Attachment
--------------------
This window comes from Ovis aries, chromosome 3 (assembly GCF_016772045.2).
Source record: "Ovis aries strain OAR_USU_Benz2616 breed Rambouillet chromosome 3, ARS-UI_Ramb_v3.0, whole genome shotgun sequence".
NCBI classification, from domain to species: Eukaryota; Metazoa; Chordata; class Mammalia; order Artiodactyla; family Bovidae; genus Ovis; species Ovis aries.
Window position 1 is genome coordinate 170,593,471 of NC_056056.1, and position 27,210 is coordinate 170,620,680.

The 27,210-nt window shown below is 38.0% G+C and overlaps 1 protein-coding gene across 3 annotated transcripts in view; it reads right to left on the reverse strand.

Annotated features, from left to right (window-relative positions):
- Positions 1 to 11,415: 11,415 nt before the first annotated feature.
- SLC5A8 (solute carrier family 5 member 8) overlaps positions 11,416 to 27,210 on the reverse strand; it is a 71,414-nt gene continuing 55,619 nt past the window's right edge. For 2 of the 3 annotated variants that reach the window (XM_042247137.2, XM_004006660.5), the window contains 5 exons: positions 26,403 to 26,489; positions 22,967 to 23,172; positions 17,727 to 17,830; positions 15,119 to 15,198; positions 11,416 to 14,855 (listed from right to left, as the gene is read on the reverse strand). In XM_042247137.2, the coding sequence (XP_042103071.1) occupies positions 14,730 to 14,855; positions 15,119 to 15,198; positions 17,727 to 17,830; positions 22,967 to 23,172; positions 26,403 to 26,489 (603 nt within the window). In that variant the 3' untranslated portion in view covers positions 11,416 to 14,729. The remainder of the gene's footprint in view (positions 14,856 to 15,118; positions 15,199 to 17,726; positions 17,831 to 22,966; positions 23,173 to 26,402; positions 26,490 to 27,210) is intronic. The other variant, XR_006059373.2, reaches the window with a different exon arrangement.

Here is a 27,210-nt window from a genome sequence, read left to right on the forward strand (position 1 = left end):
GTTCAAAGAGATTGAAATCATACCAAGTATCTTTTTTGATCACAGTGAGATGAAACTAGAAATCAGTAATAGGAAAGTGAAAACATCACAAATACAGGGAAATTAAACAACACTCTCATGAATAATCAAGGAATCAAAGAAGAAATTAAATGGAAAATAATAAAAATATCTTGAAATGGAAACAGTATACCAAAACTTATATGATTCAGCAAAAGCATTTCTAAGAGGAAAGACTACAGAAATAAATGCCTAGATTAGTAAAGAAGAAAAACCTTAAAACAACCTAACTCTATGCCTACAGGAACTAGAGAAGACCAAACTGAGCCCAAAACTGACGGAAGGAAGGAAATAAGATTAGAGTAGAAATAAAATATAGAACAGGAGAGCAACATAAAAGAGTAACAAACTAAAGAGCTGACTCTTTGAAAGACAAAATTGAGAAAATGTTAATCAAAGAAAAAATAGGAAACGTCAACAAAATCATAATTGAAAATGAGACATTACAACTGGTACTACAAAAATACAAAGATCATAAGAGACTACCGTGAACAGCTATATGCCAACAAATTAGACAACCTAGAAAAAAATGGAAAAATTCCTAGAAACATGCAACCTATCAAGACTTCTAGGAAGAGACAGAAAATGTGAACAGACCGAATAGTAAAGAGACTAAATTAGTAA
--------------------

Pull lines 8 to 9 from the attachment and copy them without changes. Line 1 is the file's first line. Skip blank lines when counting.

- SLC5A8 (solute carrier family 5 member 8) overlaps positions 11,416 to 27,210 on the reverse strand; it is a 71,414-nt gene continuing 55,619 nt past the window's right edge. For 2 of the 3 annotated variants that reach the window (XM_042247137.2, XM_004006660.5), the window contains 5 exons: positions 26,403 to 26,489; positions 22,967 to 23,172; positions 17,727 to 17,830; positions 15,119 to 15,198; positions 11,416 to 14,855 (listed from right to left, as the gene is read on the reverse strand). In XM_042247137.2, the coding sequence (XP_042103071.1) occupies positions 14,730 to 14,855; positions 15,119 to 15,198; positions 17,727 to 17,830; positions 22,967 to 23,172; positions 26,403 to 26,489 (603 nt within the window). In that variant the 3' untranslated portion in view covers positions 11,416 to 14,729. The remainder of the gene's footprint in view (positions 14,856 to 15,118; positions 15,199 to 17,726; positions 17,831 to 22,966; positions 23,173 to 26,402; positions 26,490 to 27,210) is intronic. The other variant, XR_006059373.2, reaches the window with a different exon arrangement.

Here is a 27,210-nt window from a genome sequence, read left to right on the forward strand (position 1 = left end):